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‘There Is A Light That Never Goes Out’: The Role of Music During Lockdown

Written by Imogen Bebb 10/2020

Hi everyone! Welcome back, after a bit of a hiatus, to Manoeuvres’ blog (still written by me, Imogen).

With the entire music industry essentially grinding to a halt over the last few months, the decision was made to put these blog posts on hold for a while. It’s nice to be back though, and whilst the situation as a whole is far from ‘back to normal’, there have at least been some reported sightings of a flicker of light at the end of this long, dark, eerily quiet tunnel.

Over in the OMD ‘universe’, one of the latest pieces of news is the release of the Live From Your Sofa DVD, which many of us will no doubt have bought and watched through multiple times already! I have yet to purchase a copy for myself (I know, I know…my ‘fake fan’ status will be awaiting approval as we speak) but I will admit to watching the YouTube stream of that same gig a worrying number of times since it was originally premiered back in May.

The single camera footage from the venue’s sound desk was of course nowhere near as good as being on the front row of the gig itself (and that isn’t intended to be a criticism, more proof that the experience of a live gig is truly inimitable). In fact, at first I thought that watching the footage back would be a silly thing to do, so wistful would it make me for the eleven gigs/three weeks of that tour that I wouldn’t hesitate to label as the best three weeks of my life.

It was, however, surprisingly comforting. During the uncertain times in which we were (and indeed, still are) living, listening to songs I knew word for word, beat for beat, became something of a coping mechanism. Aside from the live stream, I found myself reaching exclusively for CDs and vinyl I had owned for years and had listened to obsessively as a teenager. For a while the idea of listening to anything ‘new’ made me recoil in horror (or at least mild discomfort).

I know I’m not alone in this either; an article I read recently on the Guardian’s website detailed the writer’s experience of only wanting to watch her ‘old favourites’ on television during lockdown, which included Harry Potter and Downton Abbey.

But why is this? Well I can’t speak for why teenage wizards or Hugh Bonneville and Maggie Smith in an elaborately-decorated stately home might elicit the same feeling, but for me music I listened to a lot when I was younger is something that feels very reassuring. When everything else is strange, or different, or new, or unknown, you can always rely on a particular song or piece of music to calm you down and take you somewhere ‘happier’.

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What that music might be is different for everyone of course; I know someone who used to fall asleep at night listening to Slayer (who, if you hadn’t guessed by the band name, aren’t exactly purveyors of music that would typically be considered ‘relaxing’).

It can be assumed, therefore, that the calming or reassuring properties of certain music can more likely be attributed to the particular experiences of an individual – childhood memories perhaps, as I already mentioned, or an association with a particular person or place.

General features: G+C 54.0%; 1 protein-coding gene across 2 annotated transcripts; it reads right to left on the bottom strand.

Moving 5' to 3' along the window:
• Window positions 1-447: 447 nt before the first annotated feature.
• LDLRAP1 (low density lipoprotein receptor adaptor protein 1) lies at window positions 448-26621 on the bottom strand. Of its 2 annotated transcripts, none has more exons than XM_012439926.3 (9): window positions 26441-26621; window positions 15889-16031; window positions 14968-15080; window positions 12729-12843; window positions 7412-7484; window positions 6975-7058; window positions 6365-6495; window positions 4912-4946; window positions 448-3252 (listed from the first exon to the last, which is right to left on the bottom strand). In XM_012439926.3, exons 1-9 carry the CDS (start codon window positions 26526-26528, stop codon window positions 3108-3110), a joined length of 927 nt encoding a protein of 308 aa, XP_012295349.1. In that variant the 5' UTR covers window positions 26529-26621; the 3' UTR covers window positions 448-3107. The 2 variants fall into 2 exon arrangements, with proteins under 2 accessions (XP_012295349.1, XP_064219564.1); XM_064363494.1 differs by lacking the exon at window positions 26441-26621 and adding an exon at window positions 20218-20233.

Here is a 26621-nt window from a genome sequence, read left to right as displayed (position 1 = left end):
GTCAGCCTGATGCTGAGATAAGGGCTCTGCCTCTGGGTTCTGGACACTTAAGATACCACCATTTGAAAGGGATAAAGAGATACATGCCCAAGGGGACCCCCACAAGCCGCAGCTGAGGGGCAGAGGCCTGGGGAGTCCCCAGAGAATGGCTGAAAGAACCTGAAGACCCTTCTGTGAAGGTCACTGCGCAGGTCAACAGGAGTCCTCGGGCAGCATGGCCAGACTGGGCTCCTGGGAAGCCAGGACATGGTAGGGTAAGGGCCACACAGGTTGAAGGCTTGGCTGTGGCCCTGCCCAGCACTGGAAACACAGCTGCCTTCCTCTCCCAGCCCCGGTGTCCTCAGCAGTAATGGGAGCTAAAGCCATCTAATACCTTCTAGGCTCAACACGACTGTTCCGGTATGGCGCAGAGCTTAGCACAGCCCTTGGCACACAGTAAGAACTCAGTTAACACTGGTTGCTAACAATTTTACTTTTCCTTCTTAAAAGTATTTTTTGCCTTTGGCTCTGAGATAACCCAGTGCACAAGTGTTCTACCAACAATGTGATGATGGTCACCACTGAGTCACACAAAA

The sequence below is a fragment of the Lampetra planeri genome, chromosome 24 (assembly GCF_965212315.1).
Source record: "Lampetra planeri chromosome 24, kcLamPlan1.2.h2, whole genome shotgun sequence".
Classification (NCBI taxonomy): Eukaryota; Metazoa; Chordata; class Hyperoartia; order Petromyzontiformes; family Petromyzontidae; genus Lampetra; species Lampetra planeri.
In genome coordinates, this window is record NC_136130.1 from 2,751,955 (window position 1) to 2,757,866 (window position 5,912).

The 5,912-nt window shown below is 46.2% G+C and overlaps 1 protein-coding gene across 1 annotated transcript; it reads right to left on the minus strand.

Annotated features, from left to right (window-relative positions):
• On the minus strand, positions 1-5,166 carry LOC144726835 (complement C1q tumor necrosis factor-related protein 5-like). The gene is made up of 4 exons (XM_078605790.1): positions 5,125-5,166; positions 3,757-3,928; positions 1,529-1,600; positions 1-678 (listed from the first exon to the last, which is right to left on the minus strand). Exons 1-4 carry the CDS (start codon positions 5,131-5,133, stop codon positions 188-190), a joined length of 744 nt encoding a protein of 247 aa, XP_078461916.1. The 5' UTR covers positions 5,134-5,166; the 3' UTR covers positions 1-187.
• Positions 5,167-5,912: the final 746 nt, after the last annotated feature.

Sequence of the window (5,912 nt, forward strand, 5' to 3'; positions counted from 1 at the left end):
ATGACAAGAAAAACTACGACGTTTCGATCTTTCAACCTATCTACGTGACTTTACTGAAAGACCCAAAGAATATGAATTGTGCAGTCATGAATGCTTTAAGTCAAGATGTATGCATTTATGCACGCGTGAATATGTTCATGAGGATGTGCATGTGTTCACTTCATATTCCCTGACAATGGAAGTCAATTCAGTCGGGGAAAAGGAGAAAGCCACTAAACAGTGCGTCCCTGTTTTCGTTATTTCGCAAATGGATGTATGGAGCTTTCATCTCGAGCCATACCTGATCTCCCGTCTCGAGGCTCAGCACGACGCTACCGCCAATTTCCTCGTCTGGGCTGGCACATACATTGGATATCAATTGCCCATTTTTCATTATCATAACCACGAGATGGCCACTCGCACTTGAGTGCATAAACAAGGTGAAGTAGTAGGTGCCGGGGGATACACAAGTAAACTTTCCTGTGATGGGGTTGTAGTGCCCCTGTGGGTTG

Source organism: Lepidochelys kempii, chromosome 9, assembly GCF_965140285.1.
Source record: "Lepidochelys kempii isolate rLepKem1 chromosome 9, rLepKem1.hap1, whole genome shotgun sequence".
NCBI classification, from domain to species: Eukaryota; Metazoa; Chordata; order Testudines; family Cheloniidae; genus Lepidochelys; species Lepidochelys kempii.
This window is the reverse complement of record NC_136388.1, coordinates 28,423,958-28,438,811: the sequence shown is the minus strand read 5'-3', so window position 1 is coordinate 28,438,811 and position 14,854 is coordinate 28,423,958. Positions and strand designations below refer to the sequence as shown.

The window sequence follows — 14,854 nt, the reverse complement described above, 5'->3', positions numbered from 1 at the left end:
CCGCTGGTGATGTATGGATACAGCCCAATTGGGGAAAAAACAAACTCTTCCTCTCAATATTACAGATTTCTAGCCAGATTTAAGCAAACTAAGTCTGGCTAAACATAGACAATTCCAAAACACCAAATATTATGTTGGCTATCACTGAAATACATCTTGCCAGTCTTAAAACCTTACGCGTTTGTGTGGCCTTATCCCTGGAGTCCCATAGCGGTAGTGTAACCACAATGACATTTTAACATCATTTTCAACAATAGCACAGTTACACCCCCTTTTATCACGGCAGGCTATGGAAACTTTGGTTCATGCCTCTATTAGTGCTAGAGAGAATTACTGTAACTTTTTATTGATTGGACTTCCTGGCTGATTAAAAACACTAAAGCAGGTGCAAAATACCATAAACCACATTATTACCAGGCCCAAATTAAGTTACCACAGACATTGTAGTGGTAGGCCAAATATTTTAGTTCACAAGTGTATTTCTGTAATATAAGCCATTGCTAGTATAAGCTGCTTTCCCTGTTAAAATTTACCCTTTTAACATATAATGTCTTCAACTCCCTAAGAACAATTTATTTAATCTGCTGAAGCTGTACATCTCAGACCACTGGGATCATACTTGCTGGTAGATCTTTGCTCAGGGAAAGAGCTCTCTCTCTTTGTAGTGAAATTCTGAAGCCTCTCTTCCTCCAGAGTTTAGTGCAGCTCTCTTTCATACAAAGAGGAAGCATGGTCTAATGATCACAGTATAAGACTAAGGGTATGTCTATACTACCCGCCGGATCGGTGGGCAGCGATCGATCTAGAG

Returning to OMD and arguably their most recognisable track, ‘Enola Gay’, for example. On the surface, a song with an ever-so-slightly-cheesy synth line, an explicitly danceable tempo and concerning the plane that dropped the atomic bomb on Hiroshima in 1945 hardly sounds like a track to revisit in times of stress and uncertainty, does it? But as I’m sure is the case for many OMD fans, the personal memories I have relating to that song, like hearing my Mother play it when I was younger, or listening to that introduction being played live so many times (often accompanied by the roar of a venue full of people who are preparing to shout along with the lyrics for the next three and a half minutes) means that it does feel like a genuine comfort, and a track I often return to if I’m feeling low.

This notion of music as ‘therapy’ of sorts isn’t just something I’ve pulled from thin air either; for many years music therapy has been cited as a particularly effective way of helping both dementia and autism suffers with relaxation and being able to express themselves more easily, particularly if it utilises music that might already be familiar to them. Research has also been done into the effectiveness of music therapy in treating symptoms of depression, with improvements seen in sufferers in both the short- and long-term.

Anyway, my point is that despite what you might have been seeing on various social media platforms over the last few months (‘try new things’, ‘make the most of this time by being as productive as you can’, ‘if you haven’t done it during lockdown then you’ll never do it’ etc), if all you’ve been able to do is go back and listen to music or watch films and television shows that remind you of your youth, or even just happier times in general, it’s nothing to feel guilty about or ashamed of. In fact, you’ve probably improved your mental health to some extent while doing it.

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As always, thank you for reading, and feel free to share with us what you’ve been listening to over the last few months. See you soon!

Written by Imogen Bebb 10/2020